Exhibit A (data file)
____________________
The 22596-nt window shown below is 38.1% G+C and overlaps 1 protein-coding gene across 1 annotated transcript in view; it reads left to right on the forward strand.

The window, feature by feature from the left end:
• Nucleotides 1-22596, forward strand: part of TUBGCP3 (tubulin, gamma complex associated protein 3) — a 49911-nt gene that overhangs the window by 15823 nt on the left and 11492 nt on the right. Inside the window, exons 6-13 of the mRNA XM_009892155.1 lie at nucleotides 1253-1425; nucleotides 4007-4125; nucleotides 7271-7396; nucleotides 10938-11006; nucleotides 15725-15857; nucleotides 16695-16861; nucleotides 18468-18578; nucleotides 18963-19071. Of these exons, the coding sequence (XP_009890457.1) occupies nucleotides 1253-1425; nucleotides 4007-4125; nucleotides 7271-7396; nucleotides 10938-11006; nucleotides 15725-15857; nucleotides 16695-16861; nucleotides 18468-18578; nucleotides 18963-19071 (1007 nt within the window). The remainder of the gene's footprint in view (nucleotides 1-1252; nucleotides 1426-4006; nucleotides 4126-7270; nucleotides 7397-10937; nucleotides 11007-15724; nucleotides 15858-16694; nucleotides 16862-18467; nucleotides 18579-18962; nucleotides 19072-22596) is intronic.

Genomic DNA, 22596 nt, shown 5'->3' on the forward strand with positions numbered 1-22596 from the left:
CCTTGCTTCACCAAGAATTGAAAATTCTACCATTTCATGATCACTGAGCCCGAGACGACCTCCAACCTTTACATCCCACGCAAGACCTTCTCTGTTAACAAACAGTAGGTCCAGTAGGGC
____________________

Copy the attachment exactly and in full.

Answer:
The 22596-nt window shown below is 38.1% G+C and overlaps 1 protein-coding gene across 1 annotated transcript in view; it reads left to right on the forward strand.

The window, feature by feature from the left end:
• Nucleotides 1-22596, forward strand: part of TUBGCP3 (tubulin, gamma complex associated protein 3) — a 49911-nt gene that overhangs the window by 15823 nt on the left and 11492 nt on the right. Inside the window, exons 6-13 of the mRNA XM_009892155.1 lie at nucleotides 1253-1425; nucleotides 4007-4125; nucleotides 7271-7396; nucleotides 10938-11006; nucleotides 15725-15857; nucleotides 16695-16861; nucleotides 18468-18578; nucleotides 18963-19071. Of these exons, the coding sequence (XP_009890457.1) occupies nucleotides 1253-1425; nucleotides 4007-4125; nucleotides 7271-7396; nucleotides 10938-11006; nucleotides 15725-15857; nucleotides 16695-16861; nucleotides 18468-18578; nucleotides 18963-19071 (1007 nt within the window). The remainder of the gene's footprint in view (nucleotides 1-1252; nucleotides 1426-4006; nucleotides 4126-7270; nucleotides 7397-10937; nucleotides 11007-15724; nucleotides 15858-16694; nucleotides 16862-18467; nucleotides 18579-18962; nucleotides 19072-22596) is intronic.

Genomic DNA, 22596 nt, shown 5'->3' on the forward strand with positions numbered 1-22596 from the left:
CCTTGCTTCACCAAGAATTGAAAATTCTACCATTTCATGATCACTGAGCCCGAGACGACCTCCAACCTTTACATCCCACGCAAGACCTTCTCTGTTAACAAACAGTAGGTCCAGTAGGGC